“Orientation,” Daniel Orozco’s short story in the form of a new employee’s tour through an unnamed office, was published in 1994, the year before the debut of The Drew Carey Show. Like Carey, Orozco looked at modern American corporate culture, with its emphasis on “team playing” and “organizational character,” and saw a fiefdom whose obscure hierarchies, codes of conduct, rivalries and alliances were ripe for lampooning. “Isn’t the world a funny place?” the narrator wonders aloud to the newbie, lacing explications of kitchenette and photocopier protocol with the exploits of pencil-pushers like John LaFountaine, who is “harmless, his forays into the forbidden territory of the women’s room simply a benign thrill, a faint blip on the dull, flat line of his life,” and Kevin Howard, an exceptional typist with a sideline gig as a serial killer. “Not in the ha-ha sense, of course.”
With the deadpan rhythm of a stand-up act, or a laugh track–tailored sitcom, “Orientation” is funny in exactly the ha-ha sense, and it’s not hard to understand why Orozco’s vision of the absurdity lurking in even the most mundane cubicles struck a chord. “Orientation” was included in the 1995 edition of The Best American Short Stories and broadcast on This American Life, but after sixteen years, and seven seasons of the American Office, Orozco’s sendup of the corporate grind has lost much of its bite, thanks to the success of the genre it helped usher in. Though each of the nine pieces that make up Orientation and Other Stories (Faber and Faber; $23) has appeared in a magazine or literary review over the course of the past decade and a half, the collection is Orozco’s first. There’s no way around this lateness: the book suffers from having been beaten to its own punch line a few times too many. The zingers launched at the ironies and contorted logic of professional life—“if you let on, you may be let go”; “if you ever said no, you never worked again”—no longer have zest; the characters plucked from the lower rungs of the working ladder, from inarticulate warehouse loaders to shy, perfectionist temps, wobble on the line between emblematic Everymen and stock types, clever enough but worn all the same.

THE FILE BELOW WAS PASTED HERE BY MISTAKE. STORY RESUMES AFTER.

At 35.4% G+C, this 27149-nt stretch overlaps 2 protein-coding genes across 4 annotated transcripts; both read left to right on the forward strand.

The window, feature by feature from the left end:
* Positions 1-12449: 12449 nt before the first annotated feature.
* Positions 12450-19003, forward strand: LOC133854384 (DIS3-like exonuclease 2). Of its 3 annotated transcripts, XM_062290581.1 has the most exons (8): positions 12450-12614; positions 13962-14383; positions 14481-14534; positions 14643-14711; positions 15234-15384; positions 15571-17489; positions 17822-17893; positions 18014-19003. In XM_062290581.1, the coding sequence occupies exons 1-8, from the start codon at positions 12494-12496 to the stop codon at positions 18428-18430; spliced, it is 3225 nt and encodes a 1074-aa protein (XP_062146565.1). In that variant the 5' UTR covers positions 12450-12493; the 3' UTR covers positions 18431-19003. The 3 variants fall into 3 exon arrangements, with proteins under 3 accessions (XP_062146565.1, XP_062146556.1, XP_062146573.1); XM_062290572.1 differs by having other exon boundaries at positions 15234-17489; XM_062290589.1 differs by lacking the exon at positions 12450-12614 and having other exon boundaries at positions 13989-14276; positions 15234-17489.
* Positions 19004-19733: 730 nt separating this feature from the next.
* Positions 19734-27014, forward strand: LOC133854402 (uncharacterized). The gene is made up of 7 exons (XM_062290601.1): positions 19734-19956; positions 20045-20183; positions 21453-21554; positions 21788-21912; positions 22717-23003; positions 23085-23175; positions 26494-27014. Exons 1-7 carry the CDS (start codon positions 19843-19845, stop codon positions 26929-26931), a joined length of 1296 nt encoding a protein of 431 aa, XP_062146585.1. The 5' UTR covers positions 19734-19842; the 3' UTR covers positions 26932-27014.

There are exceptions. In “Somoza’s Dream,” the best piece in the collection, the deposed Nicaraguan dictator fritters away his exile in Paraguay, taking his nightly piss on the wall of the US Embassy as his would-be assassins go about stockpiling their arsenal. Part farce, part zany action flick, the story breathes without feeling crafted to a fault. It’s driven by imagination pure and simple rather than the sense of mission—to bring to light the kinds of lives Orozco seems to fear will go overlooked—that encumbers much of the book. For Orozco, washed-up tyrants and small-town cops, cookie-binging women and stoic bridge painters are all, as he writes of the crowd on a rush-hour bus, part of the same “stew of human heat, dank and thick and close.” It’s a pungent image, but most of his narratives are too tidily packaged to give more than a cursory sense of the stew’s mess and joy. “Only Connect,” urges the title of one tale late in the collection. Strapped to the story like a sandwich board, E.M. Forster’s challenge registers as an advertisement for an idea, not the idea itself. What should have been Orientation’s theme instead ossifies into a talking point.